Safe-reporting for Refugee women

-Written by Marchu Girma, Women for Refugee Women

When sexual exploitation of Hollywood stars became a huge story in the media inspiring thousands of women to take courage and say #MeToo on social media, it also inspired refugee women in our network to start talking about their experiences of sexual abuse, harassment, trafficking and being preyed upon and they related to common experience of #MeToo.  

Most of all, many of the women were stunned to discover their experiences of not being believed by authorities were shared amongst all women, including Hollywood stars. Many refugee women, who disclose to the Home Office their experiences of gender-based violence, including rape and sexual harassment in their home countries, are not believed. Their stories are dismissed and they are asked to provide proof of abuse, where the threshold for belief is overwhelmingly high. Many women have asked me over the years, ‘How can we provide proof of being raped by soldiers or abused by family members?’

Their proof is their bodies and their stories.  

The Home Office’s refusal to believe refugee women when they tell their stories has detrimental effects on women’s mental and physical wellbeing. It also leaves women destitute with no support, relying on handouts from friends and charities, or in some cases, homeless out on the cold streets. Such situations expose women to further exploitation, sexual harassment and rape.

Whilst sharing stories in the class, Precious*, a refugee woman from DRC, told the group:

‘I was staying in a spare room of a lovely couple who had been married for over 30 years. Every night the husband came to knock on my door. I was so scared; I jammed the table against the door. After a few days of this happening I left the house, even though I had nowhere to go. ’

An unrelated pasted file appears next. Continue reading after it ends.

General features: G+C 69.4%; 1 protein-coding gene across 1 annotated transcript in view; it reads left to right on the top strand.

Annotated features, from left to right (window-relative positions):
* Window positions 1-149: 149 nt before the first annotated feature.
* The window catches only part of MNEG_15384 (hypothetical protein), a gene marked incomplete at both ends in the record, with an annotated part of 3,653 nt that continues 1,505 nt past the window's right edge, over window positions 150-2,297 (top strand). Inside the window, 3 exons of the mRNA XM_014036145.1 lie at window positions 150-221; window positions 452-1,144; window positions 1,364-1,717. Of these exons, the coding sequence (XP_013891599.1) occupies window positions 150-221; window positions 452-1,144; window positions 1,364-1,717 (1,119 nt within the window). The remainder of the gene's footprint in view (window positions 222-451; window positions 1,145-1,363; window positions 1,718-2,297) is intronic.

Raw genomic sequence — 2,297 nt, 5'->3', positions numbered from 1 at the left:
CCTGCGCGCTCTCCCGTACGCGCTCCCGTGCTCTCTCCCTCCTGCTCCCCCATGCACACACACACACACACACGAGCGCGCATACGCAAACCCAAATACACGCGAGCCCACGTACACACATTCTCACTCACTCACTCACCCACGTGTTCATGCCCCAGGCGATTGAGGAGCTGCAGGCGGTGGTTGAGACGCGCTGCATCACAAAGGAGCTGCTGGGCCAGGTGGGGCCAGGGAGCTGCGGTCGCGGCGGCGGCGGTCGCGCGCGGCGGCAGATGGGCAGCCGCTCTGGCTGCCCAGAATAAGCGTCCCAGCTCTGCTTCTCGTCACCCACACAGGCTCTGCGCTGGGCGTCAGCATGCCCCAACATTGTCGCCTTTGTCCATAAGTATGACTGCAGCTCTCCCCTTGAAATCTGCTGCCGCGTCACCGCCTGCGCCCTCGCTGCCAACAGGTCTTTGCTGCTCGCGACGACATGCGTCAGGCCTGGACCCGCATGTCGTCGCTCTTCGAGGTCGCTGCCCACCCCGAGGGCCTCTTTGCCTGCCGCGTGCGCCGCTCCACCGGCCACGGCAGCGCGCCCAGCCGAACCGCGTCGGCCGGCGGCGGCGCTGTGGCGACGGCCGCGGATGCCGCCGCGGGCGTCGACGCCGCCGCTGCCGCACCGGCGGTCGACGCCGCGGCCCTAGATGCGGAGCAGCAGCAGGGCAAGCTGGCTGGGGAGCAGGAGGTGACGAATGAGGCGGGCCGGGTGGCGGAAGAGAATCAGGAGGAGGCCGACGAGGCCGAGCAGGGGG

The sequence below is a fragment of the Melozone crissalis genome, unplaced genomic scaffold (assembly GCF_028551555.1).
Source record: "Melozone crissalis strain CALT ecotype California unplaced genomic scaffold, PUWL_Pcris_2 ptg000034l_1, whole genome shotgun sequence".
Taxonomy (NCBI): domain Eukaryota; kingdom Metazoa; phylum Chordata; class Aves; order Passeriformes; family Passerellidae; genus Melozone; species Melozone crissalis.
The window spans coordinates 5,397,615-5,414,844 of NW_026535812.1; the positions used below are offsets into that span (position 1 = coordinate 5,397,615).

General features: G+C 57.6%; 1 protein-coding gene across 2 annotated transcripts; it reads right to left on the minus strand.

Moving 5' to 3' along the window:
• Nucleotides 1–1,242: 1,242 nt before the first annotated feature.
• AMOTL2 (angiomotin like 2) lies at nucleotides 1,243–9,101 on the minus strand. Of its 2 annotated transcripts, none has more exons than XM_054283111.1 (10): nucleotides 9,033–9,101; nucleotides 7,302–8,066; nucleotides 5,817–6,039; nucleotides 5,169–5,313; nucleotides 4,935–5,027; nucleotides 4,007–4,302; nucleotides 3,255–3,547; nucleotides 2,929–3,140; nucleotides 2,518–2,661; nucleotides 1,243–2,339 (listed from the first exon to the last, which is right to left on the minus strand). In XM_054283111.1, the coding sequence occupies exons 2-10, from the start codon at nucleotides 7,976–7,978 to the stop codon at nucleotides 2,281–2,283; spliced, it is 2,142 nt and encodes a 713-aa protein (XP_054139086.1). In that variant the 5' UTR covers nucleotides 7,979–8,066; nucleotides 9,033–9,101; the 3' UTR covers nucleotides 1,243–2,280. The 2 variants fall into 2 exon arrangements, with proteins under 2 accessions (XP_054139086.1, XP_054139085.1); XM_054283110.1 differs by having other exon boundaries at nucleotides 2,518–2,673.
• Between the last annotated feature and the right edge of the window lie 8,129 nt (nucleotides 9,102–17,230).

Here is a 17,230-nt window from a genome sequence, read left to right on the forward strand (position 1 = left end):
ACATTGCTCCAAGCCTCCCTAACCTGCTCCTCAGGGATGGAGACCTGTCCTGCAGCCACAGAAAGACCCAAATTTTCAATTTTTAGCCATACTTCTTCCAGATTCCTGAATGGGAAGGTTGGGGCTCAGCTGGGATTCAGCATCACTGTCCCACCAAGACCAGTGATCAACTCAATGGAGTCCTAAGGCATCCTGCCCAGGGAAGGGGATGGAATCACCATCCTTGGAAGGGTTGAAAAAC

The #MeToo campaign inspired Precious to report the incident to the charity but Precious would never report it to the police. Refugee women who are vulnerable like Precious, who find themselves victims of crime, harassment, sexual violence are inhibited from going to the police because they fear their details will be passed on to the home office, who would then detain and deport them. This fear of a worst fate in the countries they fled from, is stopping women from reporting and getting the appropriate help they need.  

Migrant and refugee women are the most disempowered and disenfranchised in our society. That’s why on International Women’s day we are organising the #AllWomenCount lobby, led by refugee and migrant women and asking parliamentarians to sign a pledge to listen to refugee and migrant women and support their rights to safety, dignity and liberty.

Precious felt empowered for taking action and for speaking her truth, as many women across the world are with the #TimesUp and #MeToo movement. Many refugee women are ready to share their stories and speak their truth. We now need to give them platforms to speak out and to say, ‘We see you, we hear you, we believe you.’

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